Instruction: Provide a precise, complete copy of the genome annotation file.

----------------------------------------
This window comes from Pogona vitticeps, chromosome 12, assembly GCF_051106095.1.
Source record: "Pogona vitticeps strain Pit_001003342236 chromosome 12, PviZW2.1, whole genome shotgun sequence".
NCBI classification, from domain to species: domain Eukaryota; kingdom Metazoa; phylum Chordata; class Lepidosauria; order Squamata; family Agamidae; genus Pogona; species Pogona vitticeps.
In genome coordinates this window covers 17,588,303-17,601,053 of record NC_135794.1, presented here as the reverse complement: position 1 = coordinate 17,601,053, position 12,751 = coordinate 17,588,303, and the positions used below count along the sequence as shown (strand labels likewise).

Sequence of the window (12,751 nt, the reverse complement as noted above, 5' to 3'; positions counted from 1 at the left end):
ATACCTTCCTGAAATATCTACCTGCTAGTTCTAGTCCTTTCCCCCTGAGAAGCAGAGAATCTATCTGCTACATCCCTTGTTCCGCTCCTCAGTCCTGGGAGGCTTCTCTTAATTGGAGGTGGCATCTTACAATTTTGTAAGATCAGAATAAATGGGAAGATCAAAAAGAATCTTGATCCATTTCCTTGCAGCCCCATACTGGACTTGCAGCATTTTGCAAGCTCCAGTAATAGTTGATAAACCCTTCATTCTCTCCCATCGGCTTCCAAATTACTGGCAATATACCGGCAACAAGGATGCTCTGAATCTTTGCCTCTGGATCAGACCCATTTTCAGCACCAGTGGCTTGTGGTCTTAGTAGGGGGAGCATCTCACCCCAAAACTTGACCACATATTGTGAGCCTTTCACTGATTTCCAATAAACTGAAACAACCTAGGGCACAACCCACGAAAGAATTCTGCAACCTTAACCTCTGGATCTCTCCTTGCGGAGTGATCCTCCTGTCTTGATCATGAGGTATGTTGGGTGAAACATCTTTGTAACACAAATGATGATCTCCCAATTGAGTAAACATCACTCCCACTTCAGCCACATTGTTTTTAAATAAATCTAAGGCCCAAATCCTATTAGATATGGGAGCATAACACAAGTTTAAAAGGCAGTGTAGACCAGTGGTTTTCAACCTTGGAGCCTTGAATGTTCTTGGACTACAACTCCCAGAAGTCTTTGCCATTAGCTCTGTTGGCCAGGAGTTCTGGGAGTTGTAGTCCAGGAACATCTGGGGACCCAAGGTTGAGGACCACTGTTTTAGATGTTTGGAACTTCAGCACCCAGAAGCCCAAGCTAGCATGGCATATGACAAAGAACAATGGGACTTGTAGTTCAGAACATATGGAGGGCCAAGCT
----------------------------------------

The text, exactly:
This window comes from Pogona vitticeps, chromosome 12, assembly GCF_051106095.1.
Source record: "Pogona vitticeps strain Pit_001003342236 chromosome 12, PviZW2.1, whole genome shotgun sequence".
NCBI classification, from domain to species: domain Eukaryota; kingdom Metazoa; phylum Chordata; class Lepidosauria; order Squamata; family Agamidae; genus Pogona; species Pogona vitticeps.
In genome coordinates this window covers 17,588,303-17,601,053 of record NC_135794.1, presented here as the reverse complement: position 1 = coordinate 17,601,053, position 12,751 = coordinate 17,588,303, and the positions used below count along the sequence as shown (strand labels likewise).

Sequence of the window (12,751 nt, the reverse complement as noted above, 5' to 3'; positions counted from 1 at the left end):
ATACCTTCCTGAAATATCTACCTGCTAGTTCTAGTCCTTTCCCCCTGAGAAGCAGAGAATCTATCTGCTACATCCCTTGTTCCGCTCCTCAGTCCTGGGAGGCTTCTCTTAATTGGAGGTGGCATCTTACAATTTTGTAAGATCAGAATAAATGGGAAGATCAAAAAGAATCTTGATCCATTTCCTTGCAGCCCCATACTGGACTTGCAGCATTTTGCAAGCTCCAGTAATAGTTGATAAACCCTTCATTCTCTCCCATCGGCTTCCAAATTACTGGCAATATACCGGCAACAAGGATGCTCTGAATCTTTGCCTCTGGATCAGACCCATTTTCAGCACCAGTGGCTTGTGGTCTTAGTAGGGGGAGCATCTCACCCCAAAACTTGACCACATATTGTGAGCCTTTCACTGATTTCCAATAAACTGAAACAACCTAGGGCACAACCCACGAAAGAATTCTGCAACCTTAACCTCTGGATCTCTCCTTGCGGAGTGATCCTCCTGTCTTGATCATGAGGTATGTTGGGTGAAACATCTTTGTAACACAAATGATGATCTCCCAATTGAGTAAACATCACTCCCACTTCAGCCACATTGTTTTTAAATAAATCTAAGGCCCAAATCCTATTAGATATGGGAGCATAACACAAGTTTAAAAGGCAGTGTAGACCAGTGGTTTTCAACCTTGGAGCCTTGAATGTTCTTGGACTACAACTCCCAGAAGTCTTTGCCATTAGCTCTGTTGGCCAGGAGTTCTGGGAGTTGTAGTCCAGGAACATCTGGGGACCCAAGGTTGAGGACCACTGTTTTAGATGTTTGGAACTTCAGCACCCAGAAGCCCAAGCTAGCATGGCATATGACAAAGAACAATGGGACTTGTAGTTCAGAACATATGGAGGGCCAAGCT